Meet Your New Bow

Bow hunting, archery, women, Bozeman, Montana

Meet Your New Bow

Maggie Slepian
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Female archers are on the rise.

Maybe it’s the allure of The Hunger Games’ arrow-slinging heroine. Maybe it’s the pink-camo bows. Or maybe women are getting tired of telling the men, “Enjoy hunting with your bros,” and are ready to say, “Hang on—let me grab my gear.” Whatever the reason, as fall rolls around, more women are tuning their bows, hitting the range, and gearing up to start archery season off with a bang—er, thwap.

In 2012, 18.9 million Americans participated in archery, and one third were women. The archery industry is responding to this, upgrading women-specific gear and offering clinics for every level of shot. Bowhunter Zach McCarthy has been working at Extreme Performance Archery for the past year, and is proud to show off his girlfriend’s first bow. “I’ve never had a girlfriend who shot before, or even wanted to shoot,” he says. “It’s something for us to do together.” This seems to be a common theme. In an informal poll around local archery shops, women picked up a bow for three main reasons: movies made it look cool, it seemed like a unique hobby, or they wanted to go hunting with the menfolk.

In an effort to further interest, Bozeman Parks and Rec offers clinics every year at Big Sky Archery, where women can be found releasing a volley of arrows into dense foam blocks across the cavernous shooting range. Fewer than half of the women attending these clinics are interested in bowhunting, which follows the national trend—two-thirds of female archers shoot strictly at targets. Exceptions do apply: one flinty-eyed woman didn’t pause in her draw as she said, “I’m here because I’m going to get a bigger elk than my husband.”

Women looking to bag a six-point trophy approach bowhunting differently than men. “Because women are smaller and typically have shorter draws, they won’t put out the kinetic energy and momentum that a higher-poundage bow and arrow would,” explains McCarthy. “You have to be aware of that in hunting situations—women have a shorter safe-shot range.” This isn’t a drawback; it’s a test of skill. Shorter range? No problem. Watch me get within 20 yards of this bull.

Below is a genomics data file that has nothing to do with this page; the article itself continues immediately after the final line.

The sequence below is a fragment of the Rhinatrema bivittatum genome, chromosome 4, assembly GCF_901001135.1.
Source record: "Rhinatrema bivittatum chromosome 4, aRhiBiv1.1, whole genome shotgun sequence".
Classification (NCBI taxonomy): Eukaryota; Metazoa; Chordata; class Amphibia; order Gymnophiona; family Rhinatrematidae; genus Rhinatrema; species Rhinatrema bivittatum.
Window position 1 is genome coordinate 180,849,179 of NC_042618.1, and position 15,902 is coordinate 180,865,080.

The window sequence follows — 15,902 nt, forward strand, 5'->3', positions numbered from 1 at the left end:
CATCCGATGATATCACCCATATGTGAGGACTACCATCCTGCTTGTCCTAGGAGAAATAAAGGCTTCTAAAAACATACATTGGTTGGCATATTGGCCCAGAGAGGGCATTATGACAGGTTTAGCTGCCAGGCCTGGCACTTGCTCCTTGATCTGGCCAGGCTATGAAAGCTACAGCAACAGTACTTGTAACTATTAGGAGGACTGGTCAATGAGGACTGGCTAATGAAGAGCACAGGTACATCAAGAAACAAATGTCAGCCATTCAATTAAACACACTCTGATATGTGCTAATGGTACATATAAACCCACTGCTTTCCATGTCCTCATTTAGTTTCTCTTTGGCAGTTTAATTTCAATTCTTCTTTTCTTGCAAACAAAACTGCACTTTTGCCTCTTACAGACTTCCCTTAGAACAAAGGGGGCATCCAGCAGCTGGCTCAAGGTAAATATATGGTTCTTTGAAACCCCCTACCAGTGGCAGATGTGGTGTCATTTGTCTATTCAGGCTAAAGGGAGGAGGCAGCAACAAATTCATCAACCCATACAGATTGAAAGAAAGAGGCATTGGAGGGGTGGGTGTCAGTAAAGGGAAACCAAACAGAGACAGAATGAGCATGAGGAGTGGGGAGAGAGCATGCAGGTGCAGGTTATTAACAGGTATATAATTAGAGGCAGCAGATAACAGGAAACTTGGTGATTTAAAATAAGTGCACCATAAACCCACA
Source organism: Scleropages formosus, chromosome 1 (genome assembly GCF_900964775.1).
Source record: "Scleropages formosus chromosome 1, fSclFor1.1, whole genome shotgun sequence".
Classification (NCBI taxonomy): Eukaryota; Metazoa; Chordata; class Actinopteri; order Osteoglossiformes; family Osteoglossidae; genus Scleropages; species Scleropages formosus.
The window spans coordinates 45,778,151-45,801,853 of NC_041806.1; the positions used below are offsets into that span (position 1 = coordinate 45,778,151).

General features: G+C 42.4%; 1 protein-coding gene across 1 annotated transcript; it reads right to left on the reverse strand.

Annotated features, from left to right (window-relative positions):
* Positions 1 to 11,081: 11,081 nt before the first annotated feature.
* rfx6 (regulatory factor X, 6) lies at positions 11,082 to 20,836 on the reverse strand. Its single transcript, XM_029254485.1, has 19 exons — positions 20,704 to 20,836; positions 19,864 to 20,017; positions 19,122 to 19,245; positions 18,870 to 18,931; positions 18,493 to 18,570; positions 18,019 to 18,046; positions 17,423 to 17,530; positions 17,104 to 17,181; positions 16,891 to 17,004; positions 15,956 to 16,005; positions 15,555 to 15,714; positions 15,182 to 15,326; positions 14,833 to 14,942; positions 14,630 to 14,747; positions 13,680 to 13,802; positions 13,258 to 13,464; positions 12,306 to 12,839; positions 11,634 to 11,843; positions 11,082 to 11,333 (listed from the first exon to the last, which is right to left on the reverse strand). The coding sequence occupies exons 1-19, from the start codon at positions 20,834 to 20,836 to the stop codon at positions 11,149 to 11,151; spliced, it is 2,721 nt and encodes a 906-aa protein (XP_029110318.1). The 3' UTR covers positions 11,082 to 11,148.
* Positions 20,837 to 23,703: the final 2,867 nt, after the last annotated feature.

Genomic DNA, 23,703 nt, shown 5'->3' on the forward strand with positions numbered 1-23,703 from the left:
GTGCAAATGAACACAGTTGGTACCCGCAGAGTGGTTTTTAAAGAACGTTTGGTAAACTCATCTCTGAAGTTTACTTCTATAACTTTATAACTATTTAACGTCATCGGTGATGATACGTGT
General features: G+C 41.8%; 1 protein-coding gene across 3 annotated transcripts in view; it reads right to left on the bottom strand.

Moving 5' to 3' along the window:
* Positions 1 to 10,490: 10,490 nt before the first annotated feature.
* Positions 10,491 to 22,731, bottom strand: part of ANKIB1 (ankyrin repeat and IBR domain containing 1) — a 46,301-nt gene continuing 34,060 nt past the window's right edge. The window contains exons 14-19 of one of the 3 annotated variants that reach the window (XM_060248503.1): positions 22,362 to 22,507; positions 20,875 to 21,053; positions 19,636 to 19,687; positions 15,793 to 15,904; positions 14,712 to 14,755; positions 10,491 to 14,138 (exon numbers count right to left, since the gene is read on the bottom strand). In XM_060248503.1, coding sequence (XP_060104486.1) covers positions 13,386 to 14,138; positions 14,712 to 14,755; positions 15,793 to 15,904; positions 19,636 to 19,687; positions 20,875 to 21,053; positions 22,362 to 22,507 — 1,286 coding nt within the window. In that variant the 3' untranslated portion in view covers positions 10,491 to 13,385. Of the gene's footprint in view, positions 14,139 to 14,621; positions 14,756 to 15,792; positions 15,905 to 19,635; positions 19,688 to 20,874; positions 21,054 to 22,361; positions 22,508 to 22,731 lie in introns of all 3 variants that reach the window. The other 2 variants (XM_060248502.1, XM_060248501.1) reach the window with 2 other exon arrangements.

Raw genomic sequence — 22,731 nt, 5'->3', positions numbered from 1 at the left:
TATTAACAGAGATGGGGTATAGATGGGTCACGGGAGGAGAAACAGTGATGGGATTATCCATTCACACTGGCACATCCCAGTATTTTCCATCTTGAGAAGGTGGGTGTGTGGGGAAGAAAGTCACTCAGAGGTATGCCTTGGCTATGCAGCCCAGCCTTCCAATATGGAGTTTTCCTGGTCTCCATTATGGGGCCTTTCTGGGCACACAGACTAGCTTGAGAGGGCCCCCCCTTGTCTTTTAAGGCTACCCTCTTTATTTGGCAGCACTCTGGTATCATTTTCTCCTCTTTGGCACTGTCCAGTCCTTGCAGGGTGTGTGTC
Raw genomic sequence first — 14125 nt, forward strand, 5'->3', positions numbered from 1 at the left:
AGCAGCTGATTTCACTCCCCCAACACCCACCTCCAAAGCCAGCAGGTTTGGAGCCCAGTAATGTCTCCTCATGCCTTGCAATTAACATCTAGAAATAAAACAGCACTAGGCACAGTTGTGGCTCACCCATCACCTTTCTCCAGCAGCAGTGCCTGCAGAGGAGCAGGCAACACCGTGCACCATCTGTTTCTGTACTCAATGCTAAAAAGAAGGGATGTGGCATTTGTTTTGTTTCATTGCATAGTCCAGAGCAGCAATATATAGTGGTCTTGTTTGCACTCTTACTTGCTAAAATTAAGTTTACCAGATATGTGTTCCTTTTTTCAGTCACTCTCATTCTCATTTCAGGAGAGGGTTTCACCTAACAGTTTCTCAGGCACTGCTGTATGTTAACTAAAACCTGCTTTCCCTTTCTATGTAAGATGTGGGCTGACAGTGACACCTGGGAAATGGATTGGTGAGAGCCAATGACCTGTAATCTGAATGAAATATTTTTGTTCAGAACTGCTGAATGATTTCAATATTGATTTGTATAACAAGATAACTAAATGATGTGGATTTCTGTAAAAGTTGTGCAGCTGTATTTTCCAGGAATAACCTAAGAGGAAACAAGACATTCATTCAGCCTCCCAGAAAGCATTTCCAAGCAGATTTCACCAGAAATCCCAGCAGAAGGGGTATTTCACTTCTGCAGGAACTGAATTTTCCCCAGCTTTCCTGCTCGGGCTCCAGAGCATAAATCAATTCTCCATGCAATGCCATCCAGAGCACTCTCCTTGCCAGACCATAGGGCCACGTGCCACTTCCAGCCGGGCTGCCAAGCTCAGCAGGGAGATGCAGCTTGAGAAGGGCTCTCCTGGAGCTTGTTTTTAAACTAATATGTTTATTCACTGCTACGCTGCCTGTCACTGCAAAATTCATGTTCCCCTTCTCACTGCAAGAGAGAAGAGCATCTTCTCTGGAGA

Regardless of motivation, archery improves focus, coordination, and patience. The consistency required to shoot tight groups is addicting, as is seeing accuracy improve over longer-range shots. Despite increasing numbers, bow-toting women still feel like a novelty at times—but don’t be afraid to get in there with the guys. They aren’t staring at you, they’re just impressed with your 30-yard group.

Like most sports and hobbies, archery can be expensive to get into. Once you gear up, the expenses pretty much disappear (until the upgrade yearnings hit). Used recurve and compound setups can be found online or at second-hand stores, but always take it to a certified technician before shooting. Sporting stores can help tune your bow and get you started, along with dishing out info on local clinics and 3D shoots.

Give it a shot. This is Bozeman, and what’s that saying? Oh yeah—the more hobbies the better.

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